Zach Deputy

w/ Quest Theory

Fri. July 11

6 p.m.

$10

Charleston Harbor Resort

20 Patriots Point Blvd.

856-0028

www.rockinonthepoint.com

www.zachdeputy.com

“Home”
Audio File

I still remember the first time I saw Zach Deputy play. It was a Monday night and I didn’t quite feel like staying in, so I went to O’Malley’s, unsure of what I would find. What I walked into was a sweaty dance party, but unlike the usual sweaty O’Malley’s dance party, filled with young girls in sundresses, crammed together, dancing in a tipsy state. This time, the music was the driving force of every motion in the room. It instantly lifted your spirit and moved your feet. And there he was — the man making all the melody, a round, bearded fellow jamming on stage with a guitar, singing with giant energy, tapping an array of loop and effect pedals, and beat-boxing with a bongo player by his side handling Afro-Cuban and Latin-tinged rhythms.

Though this was less than a year ago, Deputy has come a long way from his college bar beginnings in the Hilton Head scene and the beach bars along the Carolina coast. He steadily established himself as one of the local club scene’s strongest draws.

The singer-songwriter and his hand percussionist Paul Kerns released a debut full-length studio album titled Out of the Water on June 24.

They’ve been touring heavily across the Midwest and East Coast this summer, and they headline the Rockin’ on the Point event at Patriots Point this Friday evening.

“Charleston was one of the first places to love us,” says Deputy. “It’s exciting coming back. I get to see old friends, give kisses, give hugs.”

The harbor-side setting of Rockin’ on the Point may be a different type of Charleston venue than he is used to, but that doesn’t change the philosophy behind his performances. No matter where, he caters to the ebb and flow of feeling.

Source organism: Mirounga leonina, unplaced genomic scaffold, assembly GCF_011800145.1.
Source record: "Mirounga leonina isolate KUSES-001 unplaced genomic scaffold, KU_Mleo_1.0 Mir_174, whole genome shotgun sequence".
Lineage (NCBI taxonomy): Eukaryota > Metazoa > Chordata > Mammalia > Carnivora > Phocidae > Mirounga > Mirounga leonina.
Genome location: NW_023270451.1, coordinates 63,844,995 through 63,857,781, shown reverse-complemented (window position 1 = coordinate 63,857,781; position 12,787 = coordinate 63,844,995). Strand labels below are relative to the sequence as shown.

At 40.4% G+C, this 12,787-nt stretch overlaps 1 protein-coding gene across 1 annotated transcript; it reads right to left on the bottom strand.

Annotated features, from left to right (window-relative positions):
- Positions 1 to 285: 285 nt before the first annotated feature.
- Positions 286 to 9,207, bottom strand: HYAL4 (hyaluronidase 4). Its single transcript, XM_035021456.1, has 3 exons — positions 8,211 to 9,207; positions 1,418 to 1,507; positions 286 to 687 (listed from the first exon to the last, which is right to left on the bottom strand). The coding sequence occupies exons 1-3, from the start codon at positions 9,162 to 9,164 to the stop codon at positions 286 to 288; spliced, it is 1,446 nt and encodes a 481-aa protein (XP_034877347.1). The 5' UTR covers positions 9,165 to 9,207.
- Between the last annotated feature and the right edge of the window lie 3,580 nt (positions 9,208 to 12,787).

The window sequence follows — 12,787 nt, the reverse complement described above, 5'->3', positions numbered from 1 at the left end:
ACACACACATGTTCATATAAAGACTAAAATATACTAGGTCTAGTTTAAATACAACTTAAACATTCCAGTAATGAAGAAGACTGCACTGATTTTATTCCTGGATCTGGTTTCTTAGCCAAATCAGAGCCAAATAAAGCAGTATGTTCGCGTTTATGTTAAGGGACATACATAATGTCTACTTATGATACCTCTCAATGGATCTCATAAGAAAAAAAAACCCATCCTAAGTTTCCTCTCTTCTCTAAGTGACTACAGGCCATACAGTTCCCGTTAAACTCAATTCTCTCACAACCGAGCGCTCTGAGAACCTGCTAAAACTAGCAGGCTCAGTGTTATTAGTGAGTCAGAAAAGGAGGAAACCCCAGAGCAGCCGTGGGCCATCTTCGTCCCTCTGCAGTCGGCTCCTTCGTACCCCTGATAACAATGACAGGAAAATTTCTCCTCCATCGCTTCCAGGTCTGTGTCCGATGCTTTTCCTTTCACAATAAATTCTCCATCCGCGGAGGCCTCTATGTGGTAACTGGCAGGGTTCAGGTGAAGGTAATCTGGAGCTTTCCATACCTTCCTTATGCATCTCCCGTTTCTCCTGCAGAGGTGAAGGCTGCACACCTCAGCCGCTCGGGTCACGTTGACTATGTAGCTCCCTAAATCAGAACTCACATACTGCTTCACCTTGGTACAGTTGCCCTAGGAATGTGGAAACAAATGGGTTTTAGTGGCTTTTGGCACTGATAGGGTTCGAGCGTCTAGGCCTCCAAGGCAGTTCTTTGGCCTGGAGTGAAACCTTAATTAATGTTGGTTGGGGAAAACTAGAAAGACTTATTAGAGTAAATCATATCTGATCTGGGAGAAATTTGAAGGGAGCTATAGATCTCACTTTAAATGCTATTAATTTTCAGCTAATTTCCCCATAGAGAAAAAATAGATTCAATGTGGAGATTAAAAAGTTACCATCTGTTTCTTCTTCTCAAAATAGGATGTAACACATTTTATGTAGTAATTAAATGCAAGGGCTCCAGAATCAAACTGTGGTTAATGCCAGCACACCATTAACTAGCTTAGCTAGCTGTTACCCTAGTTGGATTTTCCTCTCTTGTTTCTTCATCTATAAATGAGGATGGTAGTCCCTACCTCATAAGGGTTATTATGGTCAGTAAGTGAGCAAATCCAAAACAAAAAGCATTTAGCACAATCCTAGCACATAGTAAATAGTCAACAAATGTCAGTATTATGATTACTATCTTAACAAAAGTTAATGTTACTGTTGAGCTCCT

“The audience determines what we play,” Deputy says. “I don’t want to get cosmic, but there is some kind of weird energy between me and the audience. They dish it out. I dish it back. Every room is different. The audience is the last member of the band.”

Deputy’s original music is a medley of different influences. Blues, roots-rock, calypso, and reggae blend with hip-hop beats. Deputy sings his simple, thoughtful lyrics with incredible range.

Out of the Water features a few unexpectedly mellow tracks, like “Home,” a drifty and warm nostalgic song about being on the road. The album provided him an opportunity to showcase songs that he doesn’t do live. When it comes to live performances — and he does around 300 a year — Deputy prefers to play tub-thumping, light-hearted songs that energize the audience.

“I just think live is better in general,” he says. “It’s better to make love than watch a porno.”

For Deputy, the beauty of live music doesn’t come from the quality of sound projecting through the speakers or the rush that he receives from the crowd. Playing allows him to live completely in the moment — to become a channel for the music to rush through him.

“When I write songs, I dwell from emotion,” he says. “Music is a celebration of life. A great artist will make you cry, smile, laugh, and dance with joy. It appeals to all the emotions. When I’m performing, I draw from the same pool. It’s like a dream. I’m reliving the moment. The song sings itself.”

Maybe it’s this meditation on passion that creates the aura (at the risk of sounding cosmic), which surrounds Deputy and fills the hearts of all the people listening who can dig it.